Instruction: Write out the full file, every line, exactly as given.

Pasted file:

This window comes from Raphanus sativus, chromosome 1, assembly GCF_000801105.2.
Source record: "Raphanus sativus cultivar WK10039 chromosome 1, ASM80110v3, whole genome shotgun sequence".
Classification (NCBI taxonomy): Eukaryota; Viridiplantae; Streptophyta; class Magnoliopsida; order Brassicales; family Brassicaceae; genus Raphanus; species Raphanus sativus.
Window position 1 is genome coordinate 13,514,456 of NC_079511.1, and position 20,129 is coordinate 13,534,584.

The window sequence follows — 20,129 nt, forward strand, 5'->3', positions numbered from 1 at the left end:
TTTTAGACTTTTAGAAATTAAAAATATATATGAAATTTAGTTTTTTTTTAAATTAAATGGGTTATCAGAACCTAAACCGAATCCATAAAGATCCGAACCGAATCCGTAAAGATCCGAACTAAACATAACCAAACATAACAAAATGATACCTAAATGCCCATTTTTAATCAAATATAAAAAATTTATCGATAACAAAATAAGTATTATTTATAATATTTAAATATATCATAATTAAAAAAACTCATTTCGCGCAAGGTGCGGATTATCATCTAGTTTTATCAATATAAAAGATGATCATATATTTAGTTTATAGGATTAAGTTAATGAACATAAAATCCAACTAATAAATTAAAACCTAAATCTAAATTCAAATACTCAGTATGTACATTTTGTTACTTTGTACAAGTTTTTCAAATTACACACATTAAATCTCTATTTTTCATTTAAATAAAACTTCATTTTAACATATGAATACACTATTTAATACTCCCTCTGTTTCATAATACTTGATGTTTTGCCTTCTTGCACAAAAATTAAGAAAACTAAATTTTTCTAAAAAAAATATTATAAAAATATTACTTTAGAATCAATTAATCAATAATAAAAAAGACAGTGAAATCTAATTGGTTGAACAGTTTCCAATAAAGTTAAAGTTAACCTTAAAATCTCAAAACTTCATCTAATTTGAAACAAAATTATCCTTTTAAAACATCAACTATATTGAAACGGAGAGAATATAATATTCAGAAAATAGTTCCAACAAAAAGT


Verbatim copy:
This window comes from Raphanus sativus, chromosome 1, assembly GCF_000801105.2.
Source record: "Raphanus sativus cultivar WK10039 chromosome 1, ASM80110v3, whole genome shotgun sequence".
Classification (NCBI taxonomy): Eukaryota; Viridiplantae; Streptophyta; class Magnoliopsida; order Brassicales; family Brassicaceae; genus Raphanus; species Raphanus sativus.
Window position 1 is genome coordinate 13,514,456 of NC_079511.1, and position 20,129 is coordinate 13,534,584.

The window sequence follows — 20,129 nt, forward strand, 5'->3', positions numbered from 1 at the left end:
TTTTAGACTTTTAGAAATTAAAAATATATATGAAATTTAGTTTTTTTTTAAATTAAATGGGTTATCAGAACCTAAACCGAATCCATAAAGATCCGAACCGAATCCGTAAAGATCCGAACTAAACATAACCAAACATAACAAAATGATACCTAAATGCCCATTTTTAATCAAATATAAAAAATTTATCGATAACAAAATAAGTATTATTTATAATATTTAAATATATCATAATTAAAAAAACTCATTTCGCGCAAGGTGCGGATTATCATCTAGTTTTATCAATATAAAAGATGATCATATATTTAGTTTATAGGATTAAGTTAATGAACATAAAATCCAACTAATAAATTAAAACCTAAATCTAAATTCAAATACTCAGTATGTACATTTTGTTACTTTGTACAAGTTTTTCAAATTACACACATTAAATCTCTATTTTTCATTTAAATAAAACTTCATTTTAACATATGAATACACTATTTAATACTCCCTCTGTTTCATAATACTTGATGTTTTGCCTTCTTGCACAAAAATTAAGAAAACTAAATTTTTCTAAAAAAAATATTATAAAAATATTACTTTAGAATCAATTAATCAATAATAAAAAAGACAGTGAAATCTAATTGGTTGAACAGTTTCCAATAAAGTTAAAGTTAACCTTAAAATCTCAAAACTTCATCTAATTTGAAACAAAATTATCCTTTTAAAACATCAACTATATTGAAACGGAGAGAATATAATATTCAGAAAATAGTTCCAACAAAAAGT